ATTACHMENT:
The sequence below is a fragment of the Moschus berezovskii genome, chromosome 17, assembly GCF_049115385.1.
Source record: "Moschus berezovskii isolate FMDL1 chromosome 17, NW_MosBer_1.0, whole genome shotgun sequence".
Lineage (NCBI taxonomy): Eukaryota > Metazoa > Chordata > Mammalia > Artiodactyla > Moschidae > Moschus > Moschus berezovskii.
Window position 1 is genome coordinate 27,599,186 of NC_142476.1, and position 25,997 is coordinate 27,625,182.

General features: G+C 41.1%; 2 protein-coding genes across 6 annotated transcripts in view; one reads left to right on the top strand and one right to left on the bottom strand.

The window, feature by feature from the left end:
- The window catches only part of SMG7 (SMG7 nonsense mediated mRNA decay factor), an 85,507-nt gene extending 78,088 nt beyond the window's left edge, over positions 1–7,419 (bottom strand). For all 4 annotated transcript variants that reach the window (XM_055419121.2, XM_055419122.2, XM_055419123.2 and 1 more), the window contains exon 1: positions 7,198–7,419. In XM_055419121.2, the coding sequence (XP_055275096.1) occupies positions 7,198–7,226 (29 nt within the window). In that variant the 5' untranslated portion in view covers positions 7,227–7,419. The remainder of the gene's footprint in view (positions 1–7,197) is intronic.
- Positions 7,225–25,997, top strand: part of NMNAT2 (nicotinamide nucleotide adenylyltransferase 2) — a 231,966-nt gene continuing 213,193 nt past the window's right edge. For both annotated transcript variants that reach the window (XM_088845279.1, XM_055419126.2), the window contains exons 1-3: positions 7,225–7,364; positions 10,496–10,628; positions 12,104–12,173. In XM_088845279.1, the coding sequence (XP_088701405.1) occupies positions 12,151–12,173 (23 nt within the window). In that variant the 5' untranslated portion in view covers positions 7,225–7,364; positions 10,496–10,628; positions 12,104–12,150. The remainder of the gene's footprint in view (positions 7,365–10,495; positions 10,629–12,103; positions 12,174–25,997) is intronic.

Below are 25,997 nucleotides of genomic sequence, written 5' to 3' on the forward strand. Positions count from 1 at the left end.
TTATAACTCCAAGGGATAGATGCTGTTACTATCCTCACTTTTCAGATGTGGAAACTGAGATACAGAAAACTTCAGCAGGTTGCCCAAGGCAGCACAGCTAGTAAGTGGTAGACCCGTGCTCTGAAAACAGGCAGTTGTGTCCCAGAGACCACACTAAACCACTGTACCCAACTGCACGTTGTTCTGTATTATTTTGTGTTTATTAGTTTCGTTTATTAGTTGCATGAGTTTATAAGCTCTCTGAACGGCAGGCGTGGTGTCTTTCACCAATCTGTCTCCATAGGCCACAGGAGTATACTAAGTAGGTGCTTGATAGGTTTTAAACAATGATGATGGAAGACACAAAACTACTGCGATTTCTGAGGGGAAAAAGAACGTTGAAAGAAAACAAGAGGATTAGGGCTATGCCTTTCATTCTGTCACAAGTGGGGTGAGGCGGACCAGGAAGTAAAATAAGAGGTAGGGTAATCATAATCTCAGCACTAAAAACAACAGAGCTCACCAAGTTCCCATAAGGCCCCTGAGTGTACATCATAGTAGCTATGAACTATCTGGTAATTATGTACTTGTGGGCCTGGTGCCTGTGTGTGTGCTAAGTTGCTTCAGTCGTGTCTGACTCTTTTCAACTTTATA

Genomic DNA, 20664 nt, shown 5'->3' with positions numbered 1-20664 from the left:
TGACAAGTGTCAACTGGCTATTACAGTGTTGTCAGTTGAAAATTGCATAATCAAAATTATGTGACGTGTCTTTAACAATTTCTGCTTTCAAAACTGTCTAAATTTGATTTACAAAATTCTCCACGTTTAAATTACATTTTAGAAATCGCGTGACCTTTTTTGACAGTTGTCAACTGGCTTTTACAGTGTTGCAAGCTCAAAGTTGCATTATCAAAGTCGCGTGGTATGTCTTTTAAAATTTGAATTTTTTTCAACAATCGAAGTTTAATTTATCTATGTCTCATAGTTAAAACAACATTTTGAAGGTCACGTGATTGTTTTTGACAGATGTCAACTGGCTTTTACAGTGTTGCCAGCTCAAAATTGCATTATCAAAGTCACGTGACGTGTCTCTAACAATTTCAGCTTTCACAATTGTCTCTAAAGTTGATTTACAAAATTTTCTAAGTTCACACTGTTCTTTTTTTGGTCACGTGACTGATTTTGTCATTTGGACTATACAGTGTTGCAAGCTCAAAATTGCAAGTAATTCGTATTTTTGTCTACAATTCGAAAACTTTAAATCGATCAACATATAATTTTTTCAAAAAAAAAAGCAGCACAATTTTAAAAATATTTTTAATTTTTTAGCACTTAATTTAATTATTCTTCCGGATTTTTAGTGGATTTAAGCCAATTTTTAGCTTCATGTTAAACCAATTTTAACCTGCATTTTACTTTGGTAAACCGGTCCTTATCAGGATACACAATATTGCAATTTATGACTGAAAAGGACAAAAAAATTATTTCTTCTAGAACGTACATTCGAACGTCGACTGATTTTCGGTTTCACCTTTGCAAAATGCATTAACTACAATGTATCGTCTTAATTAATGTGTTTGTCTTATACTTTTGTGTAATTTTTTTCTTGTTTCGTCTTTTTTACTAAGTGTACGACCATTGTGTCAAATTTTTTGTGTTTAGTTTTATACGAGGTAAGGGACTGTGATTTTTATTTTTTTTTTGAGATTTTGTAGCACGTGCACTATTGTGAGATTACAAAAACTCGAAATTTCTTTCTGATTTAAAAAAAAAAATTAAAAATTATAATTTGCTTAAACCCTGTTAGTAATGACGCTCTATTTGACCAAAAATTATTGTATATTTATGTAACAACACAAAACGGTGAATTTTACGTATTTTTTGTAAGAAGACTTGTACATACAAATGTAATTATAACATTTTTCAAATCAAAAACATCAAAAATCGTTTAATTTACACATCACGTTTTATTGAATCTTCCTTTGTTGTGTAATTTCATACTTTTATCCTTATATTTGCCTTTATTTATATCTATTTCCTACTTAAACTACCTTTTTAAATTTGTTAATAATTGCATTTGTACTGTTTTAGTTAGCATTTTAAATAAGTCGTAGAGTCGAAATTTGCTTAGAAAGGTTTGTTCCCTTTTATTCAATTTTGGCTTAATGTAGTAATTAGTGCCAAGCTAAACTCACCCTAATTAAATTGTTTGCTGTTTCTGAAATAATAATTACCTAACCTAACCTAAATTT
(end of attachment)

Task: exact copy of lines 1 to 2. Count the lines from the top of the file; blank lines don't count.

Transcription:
The sequence below is a fragment of the Moschus berezovskii genome, chromosome 17, assembly GCF_049115385.1.
Source record: "Moschus berezovskii isolate FMDL1 chromosome 17, NW_MosBer_1.0, whole genome shotgun sequence".